ABSTRACT: This 1974 paper builds on our 1969 paper (Corcoran-Weaver [2]). Here we present three (modal, sentential) logics which may be thought of as partial systematizations (...) class='Hi'>of the semantic and deductive properties of a sentence operator which expresses certain kinds of necessity. The logical truths [sc. tautologies] of these three logics coincide with one another and with those of standard formalizations of Lewis's S5. These logics, when regarded as logistic systems (cf. Corcoran [1], p. 154), are seen to be equivalent; but, when regarded as consequence systems (ibid., p. 157), one diverges from the others in a fashion which suggests that two standard measures of semantic complexity may not be as closely linked as previously thought. -/- This 1974 paper uses the linear notation for natural deduction presented in [2]: each two-dimensional deduction is represented by a unique one-dimensional string of characters. Thus obviating need for two-dimensional trees, tableaux, lists, and the like—thereby facilitating electronic communication of natural deductions. The 1969 paper presents a (modal, sentential) logic which may be thought of as a partial systematization of the semantic and deductive properties of a sentence operator which expresses certain kinds of necessity. The logical truths [sc. tautologies] of this logic coincides those of standard formalizations of Lewis’s S4. Among the paper's innovations is its treatment of modal logic in the setting of natural deduction systems--as opposed to axiomatic systems. The author’s apologize for the now obsolete terminology. For example, these papers speak of “a proof of a sentence from a set of premises” where today “a deduction of a sentence from a set of premises” would be preferable. 1. Corcoran, John. 1969. Three Logical Theories, Philosophy of Science 36, 153–77. J P R -/- 2. Corcoran, John and George Weaver. 1969. Logical Consequence in Modal Logic: Natural Deduction in S5 Notre Dame Journal of Formal Logic 10, 370–84. MR0249278 (40 #2524). 3. Weaver, George and John Corcoran. 1974. Logical Consequence in Modal Logic: Some Semantic Systems for S4, Notre Dame Journal of Formal Logic 15, 370–78. MR0351765 (50 #4253). (shrink)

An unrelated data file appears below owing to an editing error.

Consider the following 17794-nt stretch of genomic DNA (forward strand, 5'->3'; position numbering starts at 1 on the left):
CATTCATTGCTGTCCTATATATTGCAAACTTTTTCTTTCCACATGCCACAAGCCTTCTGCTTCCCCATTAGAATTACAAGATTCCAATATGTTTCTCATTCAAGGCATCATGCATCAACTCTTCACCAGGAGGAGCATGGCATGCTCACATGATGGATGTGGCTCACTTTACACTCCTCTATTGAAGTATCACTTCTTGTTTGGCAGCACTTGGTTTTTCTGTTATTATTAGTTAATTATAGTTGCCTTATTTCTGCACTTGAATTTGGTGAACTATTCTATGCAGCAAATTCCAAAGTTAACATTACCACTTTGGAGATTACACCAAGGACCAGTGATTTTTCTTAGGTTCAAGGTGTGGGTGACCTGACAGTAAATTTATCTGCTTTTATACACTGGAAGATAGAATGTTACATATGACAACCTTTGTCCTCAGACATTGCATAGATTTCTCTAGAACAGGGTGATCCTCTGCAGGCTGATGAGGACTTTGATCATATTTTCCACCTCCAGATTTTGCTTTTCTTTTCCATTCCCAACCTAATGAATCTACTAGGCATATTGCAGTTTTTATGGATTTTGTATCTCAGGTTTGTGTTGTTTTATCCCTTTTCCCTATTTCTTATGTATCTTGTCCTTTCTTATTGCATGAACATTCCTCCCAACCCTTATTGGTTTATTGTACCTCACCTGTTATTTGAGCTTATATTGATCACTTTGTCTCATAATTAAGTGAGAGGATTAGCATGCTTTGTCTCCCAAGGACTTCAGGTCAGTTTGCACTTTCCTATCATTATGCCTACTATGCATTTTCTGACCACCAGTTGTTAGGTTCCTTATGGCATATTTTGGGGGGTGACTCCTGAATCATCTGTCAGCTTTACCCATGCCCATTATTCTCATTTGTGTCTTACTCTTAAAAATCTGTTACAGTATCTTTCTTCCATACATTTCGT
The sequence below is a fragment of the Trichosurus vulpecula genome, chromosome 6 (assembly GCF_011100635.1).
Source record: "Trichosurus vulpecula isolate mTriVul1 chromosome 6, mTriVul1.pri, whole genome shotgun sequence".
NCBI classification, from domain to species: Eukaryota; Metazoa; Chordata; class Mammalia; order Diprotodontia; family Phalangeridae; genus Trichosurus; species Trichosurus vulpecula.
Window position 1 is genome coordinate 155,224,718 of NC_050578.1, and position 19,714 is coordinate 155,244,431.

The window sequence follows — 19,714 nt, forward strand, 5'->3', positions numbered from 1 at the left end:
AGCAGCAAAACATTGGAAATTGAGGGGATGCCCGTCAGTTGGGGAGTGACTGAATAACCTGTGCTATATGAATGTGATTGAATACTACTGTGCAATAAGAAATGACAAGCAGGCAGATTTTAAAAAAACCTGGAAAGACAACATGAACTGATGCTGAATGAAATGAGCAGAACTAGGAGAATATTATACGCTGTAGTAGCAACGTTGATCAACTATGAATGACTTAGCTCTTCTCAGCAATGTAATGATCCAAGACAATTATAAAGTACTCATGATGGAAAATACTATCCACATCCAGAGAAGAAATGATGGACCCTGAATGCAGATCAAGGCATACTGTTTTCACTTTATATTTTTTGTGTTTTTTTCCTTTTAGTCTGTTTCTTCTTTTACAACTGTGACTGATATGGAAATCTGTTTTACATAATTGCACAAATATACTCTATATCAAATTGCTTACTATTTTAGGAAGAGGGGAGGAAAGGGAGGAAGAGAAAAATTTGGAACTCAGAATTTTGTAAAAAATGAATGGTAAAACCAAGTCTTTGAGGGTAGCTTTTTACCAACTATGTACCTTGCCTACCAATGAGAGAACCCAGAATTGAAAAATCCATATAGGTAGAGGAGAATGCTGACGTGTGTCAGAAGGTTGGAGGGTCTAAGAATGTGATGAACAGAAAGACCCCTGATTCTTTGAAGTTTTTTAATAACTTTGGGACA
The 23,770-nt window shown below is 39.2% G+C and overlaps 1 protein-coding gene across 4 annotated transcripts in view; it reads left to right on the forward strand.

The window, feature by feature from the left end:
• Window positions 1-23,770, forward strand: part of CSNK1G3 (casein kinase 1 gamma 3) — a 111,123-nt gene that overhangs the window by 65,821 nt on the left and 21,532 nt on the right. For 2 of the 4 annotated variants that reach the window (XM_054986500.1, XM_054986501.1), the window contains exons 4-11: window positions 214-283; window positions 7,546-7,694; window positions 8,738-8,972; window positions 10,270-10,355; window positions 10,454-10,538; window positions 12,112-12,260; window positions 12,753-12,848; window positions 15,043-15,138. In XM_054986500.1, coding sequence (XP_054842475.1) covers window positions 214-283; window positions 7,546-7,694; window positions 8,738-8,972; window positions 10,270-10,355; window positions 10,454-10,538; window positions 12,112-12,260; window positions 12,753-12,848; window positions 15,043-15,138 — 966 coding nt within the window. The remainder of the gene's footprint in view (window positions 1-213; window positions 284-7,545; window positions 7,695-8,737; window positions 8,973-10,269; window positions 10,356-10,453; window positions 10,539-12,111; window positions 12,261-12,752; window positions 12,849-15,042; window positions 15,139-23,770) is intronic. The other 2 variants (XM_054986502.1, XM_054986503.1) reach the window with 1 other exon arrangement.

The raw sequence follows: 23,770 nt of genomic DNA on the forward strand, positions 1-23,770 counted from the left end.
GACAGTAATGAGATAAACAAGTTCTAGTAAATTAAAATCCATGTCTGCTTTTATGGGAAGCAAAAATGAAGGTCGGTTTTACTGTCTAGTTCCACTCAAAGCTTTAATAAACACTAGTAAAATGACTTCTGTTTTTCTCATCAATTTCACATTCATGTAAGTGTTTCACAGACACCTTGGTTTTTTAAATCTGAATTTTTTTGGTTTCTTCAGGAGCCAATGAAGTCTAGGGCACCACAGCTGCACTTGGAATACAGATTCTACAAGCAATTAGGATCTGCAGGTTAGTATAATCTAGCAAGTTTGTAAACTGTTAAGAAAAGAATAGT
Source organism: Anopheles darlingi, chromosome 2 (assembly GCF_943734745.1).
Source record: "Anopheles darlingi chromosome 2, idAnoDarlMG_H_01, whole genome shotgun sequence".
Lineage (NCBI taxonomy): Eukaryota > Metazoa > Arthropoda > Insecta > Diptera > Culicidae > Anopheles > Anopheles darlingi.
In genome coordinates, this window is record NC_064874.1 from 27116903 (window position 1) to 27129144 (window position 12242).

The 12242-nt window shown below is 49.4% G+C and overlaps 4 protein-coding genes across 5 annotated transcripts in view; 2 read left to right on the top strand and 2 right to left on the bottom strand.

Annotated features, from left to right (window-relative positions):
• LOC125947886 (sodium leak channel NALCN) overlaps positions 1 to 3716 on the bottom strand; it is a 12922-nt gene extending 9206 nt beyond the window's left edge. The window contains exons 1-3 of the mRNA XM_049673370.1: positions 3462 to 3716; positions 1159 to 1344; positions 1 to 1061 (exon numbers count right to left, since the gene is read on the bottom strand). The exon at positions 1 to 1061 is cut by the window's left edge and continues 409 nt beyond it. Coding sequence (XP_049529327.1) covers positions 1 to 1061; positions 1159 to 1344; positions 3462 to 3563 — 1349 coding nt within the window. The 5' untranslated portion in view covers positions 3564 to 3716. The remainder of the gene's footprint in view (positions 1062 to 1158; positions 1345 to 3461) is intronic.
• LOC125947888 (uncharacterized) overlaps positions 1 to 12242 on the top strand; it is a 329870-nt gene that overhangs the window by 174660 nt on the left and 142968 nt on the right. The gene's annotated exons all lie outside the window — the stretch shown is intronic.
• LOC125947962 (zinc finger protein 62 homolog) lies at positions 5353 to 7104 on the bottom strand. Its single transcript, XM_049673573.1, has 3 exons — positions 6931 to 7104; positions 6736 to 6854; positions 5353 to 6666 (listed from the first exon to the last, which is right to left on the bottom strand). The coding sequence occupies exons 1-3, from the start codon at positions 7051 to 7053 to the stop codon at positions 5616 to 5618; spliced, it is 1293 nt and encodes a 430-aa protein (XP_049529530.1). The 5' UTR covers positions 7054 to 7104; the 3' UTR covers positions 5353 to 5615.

What is the relation between metaphysical necessity and essence? This paper defends the view that the relation is one of identity: metaphysical necessity is a special case (...) of essence. My argument consists in showing that the best joint theory of essence and metaphysical necessity is one in which metaphysical necessity is just a special case of essence. The argument is made against the backdrop of a novel, higher-order logic of essence (HLE), whose core features are introduced in the first part of the paper. The second part investigates the relation between metaphysical necessity and essence in the context of HLE. Reductive hypotheses are among the most natural hypotheses to be explored in the context of HLE. But they also have to be weighed against their nonreductive rivals. I investigate three different reductive hypotheses and argue that two of them fare better than their non-reductive rivals: they are simpler, more natural, and more systematic. Specifically, I argue that one candidate reduction, according to which metaphysical necessity is truth in virtue of the nature of all propositions, is superior to the others, including one proposed by Kit Fine, according to which metaphysical necessity is truth in virtue of the nature of all objects. The paper concludes by offering some reasons to think that the best joint theory of essence and metaphysical necessity is one in which the logic of metaphysical necessity includes S4, but not S5. (shrink)